Microwave ovens can play an important role at mealtime, but special care must be taken when cooking or reheating meat, poultry, fish or eggs to make sure they are prepared safely. Microwave ovens can cook unevenly and leave "cold spots" where harmful bacteria can survive. For this reason, it is important to use the following microwaving safety tips to prevent foodborne illness.
- Arrange food items evenly in a covered dish and add some liquid if needed. Cover the dish with a lid or plastic wrap; loosen or vent the lid or wrap to let steam escape. The moist heat that is created will help destroy harmful bacteria and ensure uniform cooking. Cooking bags also provide safe, even cooking.
- Do not cook large cuts of meat on high power (100 percent); instead, use medium power (50 percent) for longer periods. This allows heat to reach the center of the cut, without overcooking the outer areas.
- Stir or rotate food halfway through the microwaving time for more-even cooking, and to eliminate cold spots where harmful bacteria can survive.
- When partially cooking food in the microwave (to finish cooking on the grill or in a conventional oven), it is important to transfer the microwaved food to the other heat source immediately. Never store partially cook food for later use.
- Use a food thermometer or the oven's temperature probe to verify that the food has reached a safe minimum internal temperature. Cooking times may vary because ovens vary in power and efficiency. Always allow standing time, which completes the cooking, before checking the internal temperature with a food thermometer.
- Cook foods to the following safe minimum internal temperatures (as measured with a food thermometer):
- Cook all raw beef, pork, lamb and veal steaks, chops and roasts to a minimum internal temperature of 145°F before removing meat from the heat source. For safety and quality, allow meat to rest for at least three minutes before carving or consuming. For reasons of personal preference, consumers may choose to cook meat to higher temperatures.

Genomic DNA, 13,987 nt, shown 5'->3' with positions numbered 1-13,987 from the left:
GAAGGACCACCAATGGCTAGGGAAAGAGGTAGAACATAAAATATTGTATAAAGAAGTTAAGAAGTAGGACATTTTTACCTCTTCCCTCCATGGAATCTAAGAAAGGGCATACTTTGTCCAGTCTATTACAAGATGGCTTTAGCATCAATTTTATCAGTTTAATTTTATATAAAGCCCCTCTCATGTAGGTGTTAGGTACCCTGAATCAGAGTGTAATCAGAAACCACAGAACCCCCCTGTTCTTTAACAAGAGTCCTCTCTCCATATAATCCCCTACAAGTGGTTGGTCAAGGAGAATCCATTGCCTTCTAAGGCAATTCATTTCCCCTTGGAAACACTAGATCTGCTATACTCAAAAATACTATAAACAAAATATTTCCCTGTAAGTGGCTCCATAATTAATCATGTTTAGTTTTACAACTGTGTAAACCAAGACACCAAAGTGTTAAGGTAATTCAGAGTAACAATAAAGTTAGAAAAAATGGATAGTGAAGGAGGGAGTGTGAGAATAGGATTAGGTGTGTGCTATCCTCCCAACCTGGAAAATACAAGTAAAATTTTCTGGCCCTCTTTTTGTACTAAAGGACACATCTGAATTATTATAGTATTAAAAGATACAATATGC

- Cook all raw ground beef, pork, lamb and veal to an internal temperature of 160°F.
- Cook all poultry to a safe minimum internal temperature of 165°F.
- Microwaving stuffed, whole poultry is not recommended — the stuffing might not reach the temperature needed to destroy harmful bacteria. Cook stuffing separately to 165°F.
- Cook egg dishes and casseroles to 160°F.
- Reheat leftovers to 165°F.
- Remove food from packaging before defrosting. Do not use foam trays or plastic wraps because they are not heat-stable at high temperatures. Melting or warping may cause harmful chemicals to migrate into the food.>
- Cook meat, poultry, egg casseroles and fish immediately after defrosting in the microwave, as some areas of the frozen food may begin to cook during the defrosting time. Do not store partially cooked food for later use.
- Cover foods with a lid or microwave-safe plastic wrap to hold in moisture and provide safe, even heating.
- Heat ready-to-eat foods — such as hot dogs, luncheon meats, fully cooked ham and leftovers — until steaming hot.
- After reheating foods in the microwave oven, allow standing time. Then, use a clean food thermometer to check that food has reached 165°F.
Containers & Wraps
- Only use cookware that is specially manufactured for use in the microwave. Glass, ceramic containers and all plastics should be labeled as safe for microwave use.
- Plastic storage containers, such as margarine tubs, take-out containers, whipped topping bowls and other one-time-use containers should not be used in microwave ovens. These containers can warp or melt, possibly causing harmful chemicals to migrate into the food.
- Microwave plastic wraps, wax paper, cooking bags, parchment paper and white, microwave-safe paper towels should be safe to use. Do not let plastic wrap touch foods during microwaving.
- Never use thin plastic storage bags, brown paper or plastic grocery bags, newspapers or aluminum foil in the microwave.